Sunday 27 April 2014

From Tarsus to Wales: the earliest Greek in Britain?

I felt excitement when the Director of Excavations at the Vindolanda Fort on Hadrian’s Wall told the press this week of his optimism that new Latin texts may be discovered there during this summer’s dig.

But no Latin text found in Britain could make me as happy as the texts which must be amongst the very oldest written here in ancient Greek. I recently came across a reference to these,[i]  and begged Dr Emma Bridges, who lives in York, to take this photo (right). They are two silvered bronze plaques with letters inscribed by boring little holes through the metal surface. 

Ocean &Tethys, mosaic in Gaziantep, Turkey

They were both dedicated by a man called Demetrius. One is dedicated ‘to the gods of the governor’s residence’ and the other reads ‘To Okeanos and Tethys Demetrius [set this up].’ 

The Ocean and Tethys dedication made me absurdly happy. Here, in ancient Greek, a man two millennia ago prayed to two Greek sea-divinities either to thank them for a safe voyage to Britain or to request a safe return sailing. My longstanding intuition that almost everything important about the ancient Greeks was a consequence of their intense relationship with the sea here receives vivid confirmation.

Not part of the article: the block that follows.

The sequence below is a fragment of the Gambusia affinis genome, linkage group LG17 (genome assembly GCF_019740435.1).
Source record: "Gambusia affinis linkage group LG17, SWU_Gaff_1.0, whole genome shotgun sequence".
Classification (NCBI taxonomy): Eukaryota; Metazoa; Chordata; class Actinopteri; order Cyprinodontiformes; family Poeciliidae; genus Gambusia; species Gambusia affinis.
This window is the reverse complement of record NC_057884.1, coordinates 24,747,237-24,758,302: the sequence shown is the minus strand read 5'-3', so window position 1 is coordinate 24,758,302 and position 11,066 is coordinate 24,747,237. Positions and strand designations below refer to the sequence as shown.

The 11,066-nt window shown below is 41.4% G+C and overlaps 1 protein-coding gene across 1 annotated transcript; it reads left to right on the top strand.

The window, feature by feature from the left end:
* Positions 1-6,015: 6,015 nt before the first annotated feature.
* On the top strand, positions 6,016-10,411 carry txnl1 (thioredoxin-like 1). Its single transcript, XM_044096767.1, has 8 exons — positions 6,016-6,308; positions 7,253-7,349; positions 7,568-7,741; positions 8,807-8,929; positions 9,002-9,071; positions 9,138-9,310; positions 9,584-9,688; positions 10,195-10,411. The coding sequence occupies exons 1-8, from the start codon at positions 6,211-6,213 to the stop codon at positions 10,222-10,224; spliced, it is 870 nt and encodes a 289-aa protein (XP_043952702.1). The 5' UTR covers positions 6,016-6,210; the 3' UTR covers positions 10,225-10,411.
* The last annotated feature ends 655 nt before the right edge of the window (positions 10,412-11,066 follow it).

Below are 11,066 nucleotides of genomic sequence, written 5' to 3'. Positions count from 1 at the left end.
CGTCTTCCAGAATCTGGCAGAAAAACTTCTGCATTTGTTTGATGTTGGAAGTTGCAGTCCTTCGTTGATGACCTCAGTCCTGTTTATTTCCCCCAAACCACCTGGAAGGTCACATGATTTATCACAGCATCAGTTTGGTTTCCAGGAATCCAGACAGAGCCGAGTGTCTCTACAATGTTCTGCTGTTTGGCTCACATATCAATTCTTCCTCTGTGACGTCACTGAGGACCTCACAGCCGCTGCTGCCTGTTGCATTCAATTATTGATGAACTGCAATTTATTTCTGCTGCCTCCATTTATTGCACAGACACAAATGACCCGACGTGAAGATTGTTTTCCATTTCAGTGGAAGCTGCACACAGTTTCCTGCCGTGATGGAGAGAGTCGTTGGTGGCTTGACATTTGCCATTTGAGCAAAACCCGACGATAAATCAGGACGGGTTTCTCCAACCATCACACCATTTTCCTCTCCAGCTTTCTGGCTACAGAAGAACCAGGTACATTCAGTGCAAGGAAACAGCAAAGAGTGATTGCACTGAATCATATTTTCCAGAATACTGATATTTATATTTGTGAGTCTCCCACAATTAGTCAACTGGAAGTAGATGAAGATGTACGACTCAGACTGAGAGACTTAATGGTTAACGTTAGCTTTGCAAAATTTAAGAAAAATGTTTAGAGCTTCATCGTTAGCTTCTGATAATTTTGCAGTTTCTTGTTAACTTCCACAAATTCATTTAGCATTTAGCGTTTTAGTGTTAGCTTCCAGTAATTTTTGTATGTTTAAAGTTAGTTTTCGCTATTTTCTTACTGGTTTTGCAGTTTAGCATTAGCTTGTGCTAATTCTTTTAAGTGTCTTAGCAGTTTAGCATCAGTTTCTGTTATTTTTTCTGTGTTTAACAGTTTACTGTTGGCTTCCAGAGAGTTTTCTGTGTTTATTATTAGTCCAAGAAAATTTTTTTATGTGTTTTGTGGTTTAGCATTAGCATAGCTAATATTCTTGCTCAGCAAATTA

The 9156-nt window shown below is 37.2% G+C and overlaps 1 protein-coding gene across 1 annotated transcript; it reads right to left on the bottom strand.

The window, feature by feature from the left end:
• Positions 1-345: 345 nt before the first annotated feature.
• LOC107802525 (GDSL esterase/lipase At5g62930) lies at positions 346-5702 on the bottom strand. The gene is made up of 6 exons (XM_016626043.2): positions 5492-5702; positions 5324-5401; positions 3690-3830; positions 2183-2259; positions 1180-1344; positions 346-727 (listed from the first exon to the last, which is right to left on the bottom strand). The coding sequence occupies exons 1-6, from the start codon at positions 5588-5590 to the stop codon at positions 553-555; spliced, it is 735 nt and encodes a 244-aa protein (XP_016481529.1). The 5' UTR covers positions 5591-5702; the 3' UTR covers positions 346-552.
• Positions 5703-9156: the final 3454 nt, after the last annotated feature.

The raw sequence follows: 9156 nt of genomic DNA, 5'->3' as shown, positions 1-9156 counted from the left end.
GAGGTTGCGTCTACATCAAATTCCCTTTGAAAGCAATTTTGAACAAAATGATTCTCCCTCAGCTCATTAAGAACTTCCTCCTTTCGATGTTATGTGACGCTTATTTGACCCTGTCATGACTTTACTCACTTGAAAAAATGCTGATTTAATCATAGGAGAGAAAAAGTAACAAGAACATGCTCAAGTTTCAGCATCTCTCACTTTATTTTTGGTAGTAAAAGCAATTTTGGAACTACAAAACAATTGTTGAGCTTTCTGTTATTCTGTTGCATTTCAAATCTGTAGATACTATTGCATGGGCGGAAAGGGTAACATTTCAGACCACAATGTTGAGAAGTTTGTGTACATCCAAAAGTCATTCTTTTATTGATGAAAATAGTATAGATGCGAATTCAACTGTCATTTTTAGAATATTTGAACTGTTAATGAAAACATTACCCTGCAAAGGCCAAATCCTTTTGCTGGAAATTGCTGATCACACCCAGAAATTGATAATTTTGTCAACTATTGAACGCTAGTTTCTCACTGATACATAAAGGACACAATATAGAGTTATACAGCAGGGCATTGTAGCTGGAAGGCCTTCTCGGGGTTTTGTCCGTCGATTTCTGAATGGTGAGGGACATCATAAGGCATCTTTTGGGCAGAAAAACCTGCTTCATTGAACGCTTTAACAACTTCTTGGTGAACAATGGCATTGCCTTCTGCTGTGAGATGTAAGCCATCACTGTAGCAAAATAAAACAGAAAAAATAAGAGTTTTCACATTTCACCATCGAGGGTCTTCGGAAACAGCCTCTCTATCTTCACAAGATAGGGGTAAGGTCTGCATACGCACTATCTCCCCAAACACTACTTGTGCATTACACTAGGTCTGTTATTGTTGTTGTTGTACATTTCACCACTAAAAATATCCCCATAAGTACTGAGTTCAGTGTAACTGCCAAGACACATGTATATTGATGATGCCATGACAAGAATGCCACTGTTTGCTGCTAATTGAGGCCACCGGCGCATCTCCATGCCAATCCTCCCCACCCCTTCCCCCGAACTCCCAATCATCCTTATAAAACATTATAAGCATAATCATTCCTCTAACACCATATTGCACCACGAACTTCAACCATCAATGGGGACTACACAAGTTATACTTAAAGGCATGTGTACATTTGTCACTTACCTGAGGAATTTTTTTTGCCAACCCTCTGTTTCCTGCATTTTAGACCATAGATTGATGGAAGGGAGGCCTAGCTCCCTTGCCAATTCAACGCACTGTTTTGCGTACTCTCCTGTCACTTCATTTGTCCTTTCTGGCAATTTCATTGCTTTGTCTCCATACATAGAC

red points to Demetrius' home town
Even more excitingly, this Demetrius is very likely to be the Demetrius of Tarsus invited to dinner near Delphi by the biographer Plutarch in 84 AD and a star of the biographer’s dialogue On the Cessation of Oracles. A native of a sophisticated Greek port city in Turkey, this Demetrius is a grammarian (and he is indeed portrayed as slightly pedantic) who can quote Homer, Plato and Euripides at length, and is an expert on the cult of Apollo in his native city. 

Demetrius' destination
Demetrius tells Plutarch’s philosophical party that he was sent from Tarsus to Britain by the Emperor Domitian, asked to conduct research into druidism on an island, almost certainly Anglesey. He describes the druids’ theological interpretations of various natural phenomena including lousy weather and a meteorite shower. But  on his British travels he may have visited the Romans’ York HQ and made the dedications to his host’s household gods and to his own pagan divinities.

Druids still meet on Anglesey
I have visited York and Anglesey. This summer, on a journey via Turkey, I hope to visit Tarsus, where Antony met Cleopatra. It was where Saul/St. Paul the Apostle was born, into a Jewish family, two or three decades before the pagan Demetrius. I shall probably be travelling by air and will need to pray to a winged god like Hermes, or Iris the Rainbow, rather than Ocean and Tethys. 

But in the Turkish sunshine I will think of Demetrius, and his researches into comparative religion on the sheep-rearing, partly Welsh-speaking island. It will almost certainly be raining there.

[i] Had I taken the OCR GCSE Classical Civilisation course in the last few years I would have been introduced to them as a matter of course! Yet more proof of what an excellent subject Class Civ. is!

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